Once you can identify and recognize the problems that have led to your burnout, this is half the battle. The other half is more difficult. The primary key to battling and eliminating burnout is to learn how to effectively eliminate the stress factors you can do something about, and then find ways to manage the ones you can't completely get rid of at work.

Take Designated Breaks

Taking a breather is a good way to help combat burnout. Everyone needs a break once in a while. If you come to work, sit down and work straight through until quitting time, over the course of time there is a higher chance of exhausting yourself. The way to lessen the chances of you totally exhausting yourself is to make sure you take lunch hours and other designated breaks throughout the work day. A change of pace, if only to give your eyes, body and brain a rest, will do wonders—even a couple of minutes will help.

Additionally, according to the Mayo Clinic, computers and digital screens are one of the most common causes of eyestrain. [3] So walking away periodically throughout the day not only gives your brain and body a rest to recoup from the stress of the day, it does your eyes a big favor too. If you use mobile a good part of your day, you could also be struggling with a growing health issue called "text-neck"; taking a break during the workday is a good idea for many reasons.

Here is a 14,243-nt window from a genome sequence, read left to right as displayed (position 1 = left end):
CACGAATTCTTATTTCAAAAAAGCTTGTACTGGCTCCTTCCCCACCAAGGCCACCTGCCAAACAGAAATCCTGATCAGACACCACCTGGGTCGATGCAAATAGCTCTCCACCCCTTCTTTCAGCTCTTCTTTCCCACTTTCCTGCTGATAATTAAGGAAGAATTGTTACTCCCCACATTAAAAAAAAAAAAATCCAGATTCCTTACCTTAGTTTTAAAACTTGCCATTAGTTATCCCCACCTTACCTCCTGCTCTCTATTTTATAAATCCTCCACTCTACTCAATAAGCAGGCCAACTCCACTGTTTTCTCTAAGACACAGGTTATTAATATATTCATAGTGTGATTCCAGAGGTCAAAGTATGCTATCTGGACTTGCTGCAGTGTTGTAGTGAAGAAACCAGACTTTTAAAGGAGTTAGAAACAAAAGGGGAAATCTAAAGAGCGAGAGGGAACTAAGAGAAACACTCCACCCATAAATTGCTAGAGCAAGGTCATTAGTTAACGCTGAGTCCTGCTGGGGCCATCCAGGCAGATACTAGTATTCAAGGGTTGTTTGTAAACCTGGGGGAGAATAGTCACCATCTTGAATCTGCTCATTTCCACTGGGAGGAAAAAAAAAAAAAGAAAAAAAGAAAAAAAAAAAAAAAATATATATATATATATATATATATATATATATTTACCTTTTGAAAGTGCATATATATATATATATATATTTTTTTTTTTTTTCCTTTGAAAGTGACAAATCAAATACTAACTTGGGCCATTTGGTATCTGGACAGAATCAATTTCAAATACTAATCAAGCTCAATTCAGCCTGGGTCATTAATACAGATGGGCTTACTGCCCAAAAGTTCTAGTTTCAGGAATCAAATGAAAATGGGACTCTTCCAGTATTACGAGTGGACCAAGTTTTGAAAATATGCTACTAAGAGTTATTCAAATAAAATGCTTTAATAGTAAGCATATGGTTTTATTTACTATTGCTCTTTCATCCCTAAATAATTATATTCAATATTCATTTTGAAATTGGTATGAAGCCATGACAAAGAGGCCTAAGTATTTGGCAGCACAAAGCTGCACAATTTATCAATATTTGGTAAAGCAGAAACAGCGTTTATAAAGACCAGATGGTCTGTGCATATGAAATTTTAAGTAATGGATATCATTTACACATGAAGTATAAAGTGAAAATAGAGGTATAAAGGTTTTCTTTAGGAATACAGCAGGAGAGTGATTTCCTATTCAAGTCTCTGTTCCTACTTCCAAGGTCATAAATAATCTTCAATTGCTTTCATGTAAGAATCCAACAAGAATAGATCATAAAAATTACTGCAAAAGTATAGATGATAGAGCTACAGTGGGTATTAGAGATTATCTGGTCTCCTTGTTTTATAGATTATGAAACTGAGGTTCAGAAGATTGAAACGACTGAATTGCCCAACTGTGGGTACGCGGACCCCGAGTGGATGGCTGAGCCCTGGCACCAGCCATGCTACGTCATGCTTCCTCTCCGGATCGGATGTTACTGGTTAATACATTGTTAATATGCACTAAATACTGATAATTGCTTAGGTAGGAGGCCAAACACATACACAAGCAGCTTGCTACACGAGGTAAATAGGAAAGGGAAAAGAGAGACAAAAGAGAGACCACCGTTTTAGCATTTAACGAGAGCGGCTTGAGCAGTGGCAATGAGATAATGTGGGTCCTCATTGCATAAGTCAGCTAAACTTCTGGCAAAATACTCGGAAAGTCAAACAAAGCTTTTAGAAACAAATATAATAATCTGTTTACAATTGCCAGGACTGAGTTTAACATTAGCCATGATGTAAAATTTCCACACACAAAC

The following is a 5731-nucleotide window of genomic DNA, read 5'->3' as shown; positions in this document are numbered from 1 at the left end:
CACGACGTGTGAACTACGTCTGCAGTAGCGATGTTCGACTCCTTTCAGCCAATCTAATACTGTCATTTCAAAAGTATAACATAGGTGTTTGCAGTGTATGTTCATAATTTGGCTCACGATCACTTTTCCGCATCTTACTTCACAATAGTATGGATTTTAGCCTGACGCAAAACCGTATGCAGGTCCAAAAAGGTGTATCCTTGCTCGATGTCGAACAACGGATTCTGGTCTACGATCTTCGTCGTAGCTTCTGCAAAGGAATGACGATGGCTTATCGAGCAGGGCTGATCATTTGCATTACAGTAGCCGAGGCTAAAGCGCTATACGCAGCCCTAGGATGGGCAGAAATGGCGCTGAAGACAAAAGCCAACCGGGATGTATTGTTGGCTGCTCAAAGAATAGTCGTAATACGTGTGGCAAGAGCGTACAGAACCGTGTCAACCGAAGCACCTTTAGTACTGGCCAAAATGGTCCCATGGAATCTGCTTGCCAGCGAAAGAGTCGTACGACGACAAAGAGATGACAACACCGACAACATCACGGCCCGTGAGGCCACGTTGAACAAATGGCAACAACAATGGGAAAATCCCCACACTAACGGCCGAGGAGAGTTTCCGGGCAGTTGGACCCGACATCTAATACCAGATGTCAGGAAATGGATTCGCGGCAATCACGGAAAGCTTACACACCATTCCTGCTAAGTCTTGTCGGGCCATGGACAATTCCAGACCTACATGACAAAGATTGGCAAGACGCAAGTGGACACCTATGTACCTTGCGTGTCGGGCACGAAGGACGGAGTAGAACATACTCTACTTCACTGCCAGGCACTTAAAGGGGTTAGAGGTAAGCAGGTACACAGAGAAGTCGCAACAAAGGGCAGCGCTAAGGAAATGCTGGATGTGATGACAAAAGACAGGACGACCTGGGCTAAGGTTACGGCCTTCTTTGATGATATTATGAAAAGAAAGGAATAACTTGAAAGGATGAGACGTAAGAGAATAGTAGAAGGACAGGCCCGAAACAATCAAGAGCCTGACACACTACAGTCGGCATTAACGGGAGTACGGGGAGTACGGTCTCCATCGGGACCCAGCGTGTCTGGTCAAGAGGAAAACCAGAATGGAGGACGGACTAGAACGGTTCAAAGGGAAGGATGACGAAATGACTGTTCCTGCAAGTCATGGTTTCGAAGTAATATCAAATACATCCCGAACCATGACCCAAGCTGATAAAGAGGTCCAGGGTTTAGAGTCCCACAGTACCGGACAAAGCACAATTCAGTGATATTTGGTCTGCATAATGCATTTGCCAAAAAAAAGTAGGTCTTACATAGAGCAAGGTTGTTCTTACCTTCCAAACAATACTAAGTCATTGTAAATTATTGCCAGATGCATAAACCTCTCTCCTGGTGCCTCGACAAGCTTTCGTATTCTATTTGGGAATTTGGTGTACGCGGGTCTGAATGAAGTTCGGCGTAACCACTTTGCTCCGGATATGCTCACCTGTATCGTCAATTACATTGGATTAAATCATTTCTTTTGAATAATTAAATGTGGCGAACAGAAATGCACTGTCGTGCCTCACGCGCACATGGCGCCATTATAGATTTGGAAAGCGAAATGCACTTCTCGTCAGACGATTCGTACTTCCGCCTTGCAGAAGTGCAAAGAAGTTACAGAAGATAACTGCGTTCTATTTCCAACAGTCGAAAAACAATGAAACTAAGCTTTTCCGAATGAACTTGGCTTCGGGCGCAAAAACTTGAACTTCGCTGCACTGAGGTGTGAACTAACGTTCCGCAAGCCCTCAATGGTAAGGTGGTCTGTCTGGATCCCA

Cat nap
Credit: Alan L. (Eye of Einstein on Flickr)/CC by 2.0 with Attribution

Are you too tired after a hard day's work? Remember to take breaks to get some "breather" time throughout the day.

Shift Energies 

Does a specific project make you want to pull your hair out? If so, ask your boss if you can take on another project or perhaps trade with someone else for a day, a week, maybe long-term.  This might not be a possible option, depending on priorities, but it can't hurt to ask, especially if the boss sees you are beyond fatigued and it has begun to impact your productivity[2] Even if you can get a brief reprieve from a stressful schedule, it may help relieve some of the feelings associated with burnout.